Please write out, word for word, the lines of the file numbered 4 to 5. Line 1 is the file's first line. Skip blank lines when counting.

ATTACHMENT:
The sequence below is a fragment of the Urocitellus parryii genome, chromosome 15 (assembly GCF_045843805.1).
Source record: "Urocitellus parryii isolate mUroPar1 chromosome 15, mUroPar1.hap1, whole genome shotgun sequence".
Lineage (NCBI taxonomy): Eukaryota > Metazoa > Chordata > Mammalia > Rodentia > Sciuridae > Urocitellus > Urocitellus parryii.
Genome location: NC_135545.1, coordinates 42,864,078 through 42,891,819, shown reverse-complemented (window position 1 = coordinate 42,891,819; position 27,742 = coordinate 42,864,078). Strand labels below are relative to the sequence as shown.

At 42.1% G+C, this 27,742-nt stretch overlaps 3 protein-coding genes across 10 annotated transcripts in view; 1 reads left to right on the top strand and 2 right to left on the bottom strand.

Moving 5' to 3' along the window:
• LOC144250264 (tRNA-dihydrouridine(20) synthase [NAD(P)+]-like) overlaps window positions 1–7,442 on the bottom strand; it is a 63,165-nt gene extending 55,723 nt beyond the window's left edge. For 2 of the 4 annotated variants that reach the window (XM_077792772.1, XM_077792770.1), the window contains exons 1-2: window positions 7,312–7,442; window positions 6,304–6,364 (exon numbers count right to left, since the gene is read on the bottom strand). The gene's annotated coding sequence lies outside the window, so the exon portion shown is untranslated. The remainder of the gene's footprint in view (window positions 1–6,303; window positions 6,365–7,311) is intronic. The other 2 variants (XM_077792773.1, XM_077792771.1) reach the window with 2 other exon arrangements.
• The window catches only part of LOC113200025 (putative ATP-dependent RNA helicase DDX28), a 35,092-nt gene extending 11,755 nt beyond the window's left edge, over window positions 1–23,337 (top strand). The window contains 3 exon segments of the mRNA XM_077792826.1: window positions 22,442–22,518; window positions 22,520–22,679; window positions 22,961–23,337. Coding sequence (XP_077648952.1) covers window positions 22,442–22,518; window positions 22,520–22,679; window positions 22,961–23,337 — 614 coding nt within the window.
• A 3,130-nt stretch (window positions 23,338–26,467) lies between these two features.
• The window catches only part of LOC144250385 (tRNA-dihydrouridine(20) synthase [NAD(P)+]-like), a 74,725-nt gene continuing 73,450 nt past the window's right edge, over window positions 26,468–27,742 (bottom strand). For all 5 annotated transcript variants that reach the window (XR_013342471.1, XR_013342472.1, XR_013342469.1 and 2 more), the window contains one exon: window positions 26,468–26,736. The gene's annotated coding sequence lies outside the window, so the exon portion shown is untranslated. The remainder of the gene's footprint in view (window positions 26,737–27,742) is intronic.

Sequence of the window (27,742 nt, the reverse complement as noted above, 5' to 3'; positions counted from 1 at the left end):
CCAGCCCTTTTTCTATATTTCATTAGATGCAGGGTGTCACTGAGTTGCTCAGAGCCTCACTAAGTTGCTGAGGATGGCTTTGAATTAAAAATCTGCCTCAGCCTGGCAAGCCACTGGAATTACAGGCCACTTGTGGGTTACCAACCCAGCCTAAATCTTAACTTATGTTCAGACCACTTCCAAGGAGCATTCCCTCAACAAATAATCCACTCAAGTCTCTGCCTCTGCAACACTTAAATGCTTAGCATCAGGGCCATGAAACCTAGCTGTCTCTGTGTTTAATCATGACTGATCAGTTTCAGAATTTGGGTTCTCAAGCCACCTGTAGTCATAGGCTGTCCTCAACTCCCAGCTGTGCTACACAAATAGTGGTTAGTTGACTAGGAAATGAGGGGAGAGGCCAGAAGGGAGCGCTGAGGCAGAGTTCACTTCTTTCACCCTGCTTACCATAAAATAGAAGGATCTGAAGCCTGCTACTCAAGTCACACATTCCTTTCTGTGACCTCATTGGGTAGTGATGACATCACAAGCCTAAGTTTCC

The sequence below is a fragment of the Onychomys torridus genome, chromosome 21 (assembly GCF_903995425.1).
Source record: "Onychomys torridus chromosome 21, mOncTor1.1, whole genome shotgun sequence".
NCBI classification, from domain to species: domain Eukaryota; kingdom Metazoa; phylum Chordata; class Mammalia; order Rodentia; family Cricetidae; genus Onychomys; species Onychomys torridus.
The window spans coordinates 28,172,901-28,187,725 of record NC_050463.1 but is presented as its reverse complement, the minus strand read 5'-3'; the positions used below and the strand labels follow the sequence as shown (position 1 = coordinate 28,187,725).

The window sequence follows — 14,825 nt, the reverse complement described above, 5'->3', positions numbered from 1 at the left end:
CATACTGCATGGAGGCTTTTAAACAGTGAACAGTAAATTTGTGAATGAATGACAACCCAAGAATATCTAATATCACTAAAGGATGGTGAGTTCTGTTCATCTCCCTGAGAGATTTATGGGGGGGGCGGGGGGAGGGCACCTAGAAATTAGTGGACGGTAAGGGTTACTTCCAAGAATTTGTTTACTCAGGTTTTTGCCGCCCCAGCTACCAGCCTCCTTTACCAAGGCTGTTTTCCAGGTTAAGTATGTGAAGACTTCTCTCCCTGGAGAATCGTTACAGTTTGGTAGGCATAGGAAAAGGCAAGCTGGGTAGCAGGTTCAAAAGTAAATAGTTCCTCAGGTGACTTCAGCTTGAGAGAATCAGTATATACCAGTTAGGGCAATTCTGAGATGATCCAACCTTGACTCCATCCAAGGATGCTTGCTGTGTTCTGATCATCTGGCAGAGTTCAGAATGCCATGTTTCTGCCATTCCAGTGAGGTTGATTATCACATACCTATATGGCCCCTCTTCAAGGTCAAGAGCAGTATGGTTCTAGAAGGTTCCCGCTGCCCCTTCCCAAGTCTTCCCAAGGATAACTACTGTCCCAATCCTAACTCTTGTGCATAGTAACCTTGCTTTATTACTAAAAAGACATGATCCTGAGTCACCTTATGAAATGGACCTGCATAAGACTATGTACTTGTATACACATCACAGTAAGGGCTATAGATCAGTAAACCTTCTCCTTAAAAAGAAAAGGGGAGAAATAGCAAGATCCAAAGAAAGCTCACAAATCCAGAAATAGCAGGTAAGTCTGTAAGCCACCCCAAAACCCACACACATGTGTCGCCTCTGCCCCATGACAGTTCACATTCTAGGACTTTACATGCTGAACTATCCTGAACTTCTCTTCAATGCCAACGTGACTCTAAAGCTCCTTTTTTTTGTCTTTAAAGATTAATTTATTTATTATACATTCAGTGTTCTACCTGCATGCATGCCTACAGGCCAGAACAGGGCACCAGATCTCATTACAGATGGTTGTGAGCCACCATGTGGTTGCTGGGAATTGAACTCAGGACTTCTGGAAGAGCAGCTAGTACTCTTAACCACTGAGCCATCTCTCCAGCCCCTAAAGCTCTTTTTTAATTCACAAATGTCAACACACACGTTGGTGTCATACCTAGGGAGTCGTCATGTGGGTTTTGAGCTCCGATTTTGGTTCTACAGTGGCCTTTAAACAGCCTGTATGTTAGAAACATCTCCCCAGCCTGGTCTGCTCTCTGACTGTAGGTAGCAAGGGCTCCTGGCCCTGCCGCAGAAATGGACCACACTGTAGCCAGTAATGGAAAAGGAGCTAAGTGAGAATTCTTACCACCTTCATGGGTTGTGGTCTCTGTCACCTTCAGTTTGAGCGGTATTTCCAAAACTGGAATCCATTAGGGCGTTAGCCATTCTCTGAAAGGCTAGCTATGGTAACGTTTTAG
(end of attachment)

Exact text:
Genome location: NC_135545.1, coordinates 42,864,078 through 42,891,819, shown reverse-complemented (window position 1 = coordinate 42,891,819; position 27,742 = coordinate 42,864,078). Strand labels below are relative to the sequence as shown.

At 42.1% G+C, this 27,742-nt stretch overlaps 3 protein-coding genes across 10 annotated transcripts in view; 1 reads left to right on the top strand and 2 right to left on the bottom strand.